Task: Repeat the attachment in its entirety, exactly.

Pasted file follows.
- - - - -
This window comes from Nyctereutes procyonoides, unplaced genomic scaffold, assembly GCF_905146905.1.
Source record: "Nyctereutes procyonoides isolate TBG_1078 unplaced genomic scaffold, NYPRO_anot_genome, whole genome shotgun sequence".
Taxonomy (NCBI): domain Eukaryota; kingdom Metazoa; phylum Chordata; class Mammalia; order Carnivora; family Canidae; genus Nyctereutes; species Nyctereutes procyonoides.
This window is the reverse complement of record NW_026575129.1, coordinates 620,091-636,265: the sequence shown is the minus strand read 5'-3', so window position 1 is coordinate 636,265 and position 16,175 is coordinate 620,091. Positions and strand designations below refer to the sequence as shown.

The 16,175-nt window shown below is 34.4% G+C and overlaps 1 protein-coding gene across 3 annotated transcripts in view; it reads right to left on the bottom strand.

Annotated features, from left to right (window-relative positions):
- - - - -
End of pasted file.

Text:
This window comes from Nyctereutes procyonoides, unplaced genomic scaffold, assembly GCF_905146905.1.
Source record: "Nyctereutes procyonoides isolate TBG_1078 unplaced genomic scaffold, NYPRO_anot_genome, whole genome shotgun sequence".
Taxonomy (NCBI): domain Eukaryota; kingdom Metazoa; phylum Chordata; class Mammalia; order Carnivora; family Canidae; genus Nyctereutes; species Nyctereutes procyonoides.
This window is the reverse complement of record NW_026575129.1, coordinates 620,091-636,265: the sequence shown is the minus strand read 5'-3', so window position 1 is coordinate 636,265 and position 16,175 is coordinate 620,091. Positions and strand designations below refer to the sequence as shown.

The 16,175-nt window shown below is 34.4% G+C and overlaps 1 protein-coding gene across 3 annotated transcripts in view; it reads right to left on the bottom strand.

Annotated features, from left to right (window-relative positions):